Maf lifts controls against varroa

The battle to stop the spread of the varroa bee mite to the south of New Zealand has been abandoned.

Movement controls designed to stop the honey bee parasite spreading into South Canterbury, Otago and Southland will be revoked today.

Maf Biosecurity New Zealand (MAFBNZ) said yesterday the varroa infestation in North Canterbury was now "beyond the point" where it could be eradicated or contained.

National Beekeepers Association of New Zealand president Frans Laas, of Mosgiel, described it as "disappointing" but "inevitable".

It had been hoped to make a last stand at the Waitaki River but Maf "wouldn't wear that".

Federated Farmers bees chairman John Hartnell said last night industry members would still like to discuss with Maf the opportunity for a southern control line to delay the mite's spread south.

"The fight won't be over until varroa reaches Bluff."

MAFBNZ incursion manager Richard Norman said 17 beekeeping operations in the Waimakariri and Selwyn Districts had been confirmed positive for varroa.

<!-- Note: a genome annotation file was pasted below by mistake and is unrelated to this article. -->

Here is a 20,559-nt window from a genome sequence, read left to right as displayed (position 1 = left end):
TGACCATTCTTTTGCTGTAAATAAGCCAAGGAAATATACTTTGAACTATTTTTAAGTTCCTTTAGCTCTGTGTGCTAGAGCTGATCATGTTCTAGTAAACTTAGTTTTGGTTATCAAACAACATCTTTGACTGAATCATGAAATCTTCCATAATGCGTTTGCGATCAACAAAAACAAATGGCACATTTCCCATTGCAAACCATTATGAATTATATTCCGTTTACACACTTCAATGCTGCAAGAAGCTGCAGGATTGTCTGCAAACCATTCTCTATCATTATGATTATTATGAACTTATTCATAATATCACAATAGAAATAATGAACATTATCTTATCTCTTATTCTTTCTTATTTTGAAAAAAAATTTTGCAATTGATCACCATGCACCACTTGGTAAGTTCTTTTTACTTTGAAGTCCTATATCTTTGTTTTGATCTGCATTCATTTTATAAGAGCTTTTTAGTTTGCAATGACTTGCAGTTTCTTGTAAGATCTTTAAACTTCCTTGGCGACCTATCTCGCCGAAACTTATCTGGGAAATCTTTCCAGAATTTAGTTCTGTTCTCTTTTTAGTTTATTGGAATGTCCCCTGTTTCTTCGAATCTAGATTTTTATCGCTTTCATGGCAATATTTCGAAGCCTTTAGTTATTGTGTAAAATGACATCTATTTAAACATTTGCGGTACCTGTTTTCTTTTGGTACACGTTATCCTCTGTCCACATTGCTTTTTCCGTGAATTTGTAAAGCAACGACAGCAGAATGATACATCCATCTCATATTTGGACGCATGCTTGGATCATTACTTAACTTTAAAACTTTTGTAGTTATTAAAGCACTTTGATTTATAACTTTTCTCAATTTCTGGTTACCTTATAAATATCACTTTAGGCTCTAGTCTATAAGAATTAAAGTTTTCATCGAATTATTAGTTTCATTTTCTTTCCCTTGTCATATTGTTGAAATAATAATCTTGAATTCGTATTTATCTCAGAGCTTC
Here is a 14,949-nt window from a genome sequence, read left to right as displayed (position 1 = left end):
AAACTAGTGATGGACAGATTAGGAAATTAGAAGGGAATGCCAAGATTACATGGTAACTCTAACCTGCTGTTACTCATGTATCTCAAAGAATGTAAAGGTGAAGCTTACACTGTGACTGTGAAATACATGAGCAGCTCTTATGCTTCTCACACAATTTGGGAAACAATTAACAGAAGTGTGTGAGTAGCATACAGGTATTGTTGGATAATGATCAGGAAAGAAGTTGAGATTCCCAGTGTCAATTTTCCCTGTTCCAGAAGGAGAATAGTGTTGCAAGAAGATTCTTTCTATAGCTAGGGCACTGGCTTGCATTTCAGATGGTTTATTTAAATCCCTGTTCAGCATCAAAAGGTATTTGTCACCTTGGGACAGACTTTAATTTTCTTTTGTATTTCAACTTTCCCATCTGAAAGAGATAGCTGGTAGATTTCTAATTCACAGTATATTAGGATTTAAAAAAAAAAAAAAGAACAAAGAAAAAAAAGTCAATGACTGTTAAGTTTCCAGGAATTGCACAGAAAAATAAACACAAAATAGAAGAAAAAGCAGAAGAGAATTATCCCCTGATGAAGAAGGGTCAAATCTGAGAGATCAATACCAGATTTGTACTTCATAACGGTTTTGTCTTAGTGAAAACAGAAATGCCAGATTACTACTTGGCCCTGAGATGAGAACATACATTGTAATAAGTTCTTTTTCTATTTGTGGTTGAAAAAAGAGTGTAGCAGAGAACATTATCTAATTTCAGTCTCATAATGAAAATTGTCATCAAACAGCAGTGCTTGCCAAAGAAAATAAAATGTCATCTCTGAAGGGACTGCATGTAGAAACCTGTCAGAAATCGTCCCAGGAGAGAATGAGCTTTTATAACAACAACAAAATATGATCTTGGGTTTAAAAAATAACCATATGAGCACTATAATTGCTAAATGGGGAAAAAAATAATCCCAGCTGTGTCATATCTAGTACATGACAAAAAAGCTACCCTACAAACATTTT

"High levels of mites detected in some operations suggest varroa may have been present for six months, which suggests varroa is established and widespread," he said.

"Movement controls can only attempt to reduce the risk of human-assisted spread. They do not address local spread by bees drifting between hives, robbing, and swarming," he said.

Mr Laas said varroa would first become evident in drone bee broods and show up as red spots on white pupae.

The hives can be treated with pyrethrum, but treatment costs $10 to $20 a hive and is not 100% effective.

Uncontrolled, varroa will usually "kill" a bee colony within a year.

Otago has 50,000 hives and 350 beekeepers, mostly hobbyists.

Since the arrival of varroa in Auckland seven years ago, the number of registered beekeepers in New Zealand had declined from 5000 to 2600 as hobbyists left the industry.

Larger operators, more willing to grapple with the varroa problem, have become more dominant.

Mr Laas predicted the varroa would also wipe out most of Otago's feral bee population.

Varroa Agency chairman Duncan Butcher said farmers who relied on feral bees for pollination would have to put hives on their properties to ensure their crops were pollinated.

 

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